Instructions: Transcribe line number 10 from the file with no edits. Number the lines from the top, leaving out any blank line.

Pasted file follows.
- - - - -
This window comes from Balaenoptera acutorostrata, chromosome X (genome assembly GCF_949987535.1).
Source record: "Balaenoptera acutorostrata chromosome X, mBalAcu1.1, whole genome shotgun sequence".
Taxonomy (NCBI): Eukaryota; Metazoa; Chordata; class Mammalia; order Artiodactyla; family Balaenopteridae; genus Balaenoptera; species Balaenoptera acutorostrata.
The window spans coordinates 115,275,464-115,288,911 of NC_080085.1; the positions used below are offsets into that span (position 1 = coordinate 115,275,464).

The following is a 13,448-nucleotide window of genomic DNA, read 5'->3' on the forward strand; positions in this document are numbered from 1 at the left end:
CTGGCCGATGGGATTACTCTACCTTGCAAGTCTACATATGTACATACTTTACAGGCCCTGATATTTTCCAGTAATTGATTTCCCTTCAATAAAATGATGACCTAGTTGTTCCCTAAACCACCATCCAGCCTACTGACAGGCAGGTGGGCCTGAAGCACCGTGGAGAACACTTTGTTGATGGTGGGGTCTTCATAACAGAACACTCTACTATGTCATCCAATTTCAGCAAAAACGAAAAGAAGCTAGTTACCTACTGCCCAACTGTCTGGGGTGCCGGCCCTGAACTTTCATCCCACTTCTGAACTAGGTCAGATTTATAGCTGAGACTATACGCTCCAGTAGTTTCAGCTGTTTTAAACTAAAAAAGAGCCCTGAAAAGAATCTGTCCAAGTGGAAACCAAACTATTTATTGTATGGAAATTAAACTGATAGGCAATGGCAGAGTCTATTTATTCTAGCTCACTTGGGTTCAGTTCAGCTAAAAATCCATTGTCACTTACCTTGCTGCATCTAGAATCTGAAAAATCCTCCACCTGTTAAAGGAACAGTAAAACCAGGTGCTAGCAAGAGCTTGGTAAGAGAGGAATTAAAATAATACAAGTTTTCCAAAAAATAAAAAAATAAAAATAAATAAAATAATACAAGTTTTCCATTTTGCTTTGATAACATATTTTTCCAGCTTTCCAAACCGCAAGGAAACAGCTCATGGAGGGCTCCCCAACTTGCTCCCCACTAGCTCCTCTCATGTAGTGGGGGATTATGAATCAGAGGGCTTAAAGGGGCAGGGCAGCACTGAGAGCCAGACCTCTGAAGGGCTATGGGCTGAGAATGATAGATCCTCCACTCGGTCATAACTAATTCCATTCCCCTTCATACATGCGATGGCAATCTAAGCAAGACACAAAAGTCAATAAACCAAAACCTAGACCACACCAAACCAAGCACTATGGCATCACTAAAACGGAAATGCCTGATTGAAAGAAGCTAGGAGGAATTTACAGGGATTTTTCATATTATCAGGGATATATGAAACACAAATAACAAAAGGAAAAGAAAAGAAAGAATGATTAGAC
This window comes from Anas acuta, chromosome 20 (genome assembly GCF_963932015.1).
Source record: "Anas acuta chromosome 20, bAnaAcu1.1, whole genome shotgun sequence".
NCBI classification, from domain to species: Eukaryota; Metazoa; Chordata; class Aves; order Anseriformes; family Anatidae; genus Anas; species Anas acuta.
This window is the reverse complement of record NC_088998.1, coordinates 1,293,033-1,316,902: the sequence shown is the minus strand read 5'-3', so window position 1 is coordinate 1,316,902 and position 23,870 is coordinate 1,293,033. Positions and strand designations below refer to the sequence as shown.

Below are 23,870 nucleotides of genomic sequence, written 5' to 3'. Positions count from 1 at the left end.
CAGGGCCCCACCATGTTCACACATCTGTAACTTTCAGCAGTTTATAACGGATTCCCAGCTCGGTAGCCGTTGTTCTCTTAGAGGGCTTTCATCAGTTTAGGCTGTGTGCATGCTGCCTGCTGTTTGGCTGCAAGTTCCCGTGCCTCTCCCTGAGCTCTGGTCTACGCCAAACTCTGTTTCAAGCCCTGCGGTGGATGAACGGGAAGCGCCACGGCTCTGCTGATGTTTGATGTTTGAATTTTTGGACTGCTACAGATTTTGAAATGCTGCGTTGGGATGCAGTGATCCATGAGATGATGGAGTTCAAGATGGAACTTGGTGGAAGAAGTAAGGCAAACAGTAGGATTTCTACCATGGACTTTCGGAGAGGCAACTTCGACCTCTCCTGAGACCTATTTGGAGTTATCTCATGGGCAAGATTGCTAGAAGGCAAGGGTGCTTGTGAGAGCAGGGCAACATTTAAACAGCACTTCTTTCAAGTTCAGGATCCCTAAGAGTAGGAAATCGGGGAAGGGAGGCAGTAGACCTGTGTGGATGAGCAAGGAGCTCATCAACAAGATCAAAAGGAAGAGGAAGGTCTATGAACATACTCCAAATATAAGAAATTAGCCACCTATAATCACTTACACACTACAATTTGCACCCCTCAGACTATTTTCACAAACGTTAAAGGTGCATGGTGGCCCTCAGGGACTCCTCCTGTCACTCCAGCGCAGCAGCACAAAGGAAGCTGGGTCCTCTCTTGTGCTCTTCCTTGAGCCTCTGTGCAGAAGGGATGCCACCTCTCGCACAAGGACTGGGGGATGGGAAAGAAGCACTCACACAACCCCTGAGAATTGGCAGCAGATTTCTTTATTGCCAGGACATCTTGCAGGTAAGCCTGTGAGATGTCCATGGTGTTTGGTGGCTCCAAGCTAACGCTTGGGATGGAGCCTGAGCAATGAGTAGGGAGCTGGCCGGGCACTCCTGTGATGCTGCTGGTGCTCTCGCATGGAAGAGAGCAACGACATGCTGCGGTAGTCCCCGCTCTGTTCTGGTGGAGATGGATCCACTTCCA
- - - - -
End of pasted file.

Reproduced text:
This window is the reverse complement of record NC_088998.1, coordinates 1,293,033-1,316,902: the sequence shown is the minus strand read 5'-3', so window position 1 is coordinate 1,316,902 and position 23,870 is coordinate 1,293,033. Positions and strand designations below refer to the sequence as shown.